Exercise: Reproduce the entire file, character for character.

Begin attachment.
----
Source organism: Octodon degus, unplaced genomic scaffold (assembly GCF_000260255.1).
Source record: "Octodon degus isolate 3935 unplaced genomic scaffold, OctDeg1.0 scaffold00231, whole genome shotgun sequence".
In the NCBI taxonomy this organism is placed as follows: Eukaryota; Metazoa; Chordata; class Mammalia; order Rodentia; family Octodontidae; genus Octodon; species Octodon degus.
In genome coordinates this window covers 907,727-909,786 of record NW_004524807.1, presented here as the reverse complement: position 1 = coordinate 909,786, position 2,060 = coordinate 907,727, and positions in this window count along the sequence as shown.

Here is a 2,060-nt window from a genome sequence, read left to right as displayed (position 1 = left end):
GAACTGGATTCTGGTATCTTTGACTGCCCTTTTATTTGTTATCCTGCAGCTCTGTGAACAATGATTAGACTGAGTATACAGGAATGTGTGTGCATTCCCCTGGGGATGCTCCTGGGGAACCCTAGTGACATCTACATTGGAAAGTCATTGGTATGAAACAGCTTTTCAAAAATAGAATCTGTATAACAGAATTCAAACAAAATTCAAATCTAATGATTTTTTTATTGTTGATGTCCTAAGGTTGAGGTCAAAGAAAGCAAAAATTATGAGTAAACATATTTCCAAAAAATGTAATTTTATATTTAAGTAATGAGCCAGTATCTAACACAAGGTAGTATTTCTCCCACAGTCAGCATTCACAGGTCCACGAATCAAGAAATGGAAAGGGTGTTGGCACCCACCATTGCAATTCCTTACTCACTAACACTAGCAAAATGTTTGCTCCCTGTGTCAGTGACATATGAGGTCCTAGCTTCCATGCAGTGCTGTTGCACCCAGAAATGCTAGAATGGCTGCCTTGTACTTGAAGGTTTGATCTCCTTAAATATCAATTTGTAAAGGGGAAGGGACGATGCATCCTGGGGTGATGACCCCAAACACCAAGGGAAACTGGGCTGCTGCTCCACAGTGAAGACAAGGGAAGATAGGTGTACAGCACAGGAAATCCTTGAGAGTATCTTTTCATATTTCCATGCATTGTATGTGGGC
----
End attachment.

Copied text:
Source organism: Octodon degus, unplaced genomic scaffold (assembly GCF_000260255.1).
Source record: "Octodon degus isolate 3935 unplaced genomic scaffold, OctDeg1.0 scaffold00231, whole genome shotgun sequence".
In the NCBI taxonomy this organism is placed as follows: Eukaryota; Metazoa; Chordata; class Mammalia; order Rodentia; family Octodontidae; genus Octodon; species Octodon degus.
In genome coordinates this window covers 907,727-909,786 of record NW_004524807.1, presented here as the reverse complement: position 1 = coordinate 909,786, position 2,060 = coordinate 907,727, and positions in this window count along the sequence as shown.

Here is a 2,060-nt window from a genome sequence, read left to right as displayed (position 1 = left end):
GAACTGGATTCTGGTATCTTTGACTGCCCTTTTATTTGTTATCCTGCAGCTCTGTGAACAATGATTAGACTGAGTATACAGGAATGTGTGTGCATTCCCCTGGGGATGCTCCTGGGGAACCCTAGTGACATCTACATTGGAAAGTCATTGGTATGAAACAGCTTTTCAAAAATAGAATCTGTATAACAGAATTCAAACAAAATTCAAATCTAATGATTTTTTTATTGTTGATGTCCTAAGGTTGAGGTCAAAGAAAGCAAAAATTATGAGTAAACATATTTCCAAAAAATGTAATTTTATATTTAAGTAATGAGCCAGTATCTAACACAAGGTAGTATTTCTCCCACAGTCAGCATTCACAGGTCCACGAATCAAGAAATGGAAAGGGTGTTGGCACCCACCATTGCAATTCCTTACTCACTAACACTAGCAAAATGTTTGCTCCCTGTGTCAGTGACATATGAGGTCCTAGCTTCCATGCAGTGCTGTTGCACCCAGAAATGCTAGAATGGCTGCCTTGTACTTGAAGGTTTGATCTCCTTAAATATCAATTTGTAAAGGGGAAGGGACGATGCATCCTGGGGTGATGACCCCAAACACCAAGGGAAACTGGGCTGCTGCTCCACAGTGAAGACAAGGGAAGATAGGTGTACAGCACAGGAAATCCTTGAGAGTATCTTTTCATATTTCCATGCATTGTATGTGGGC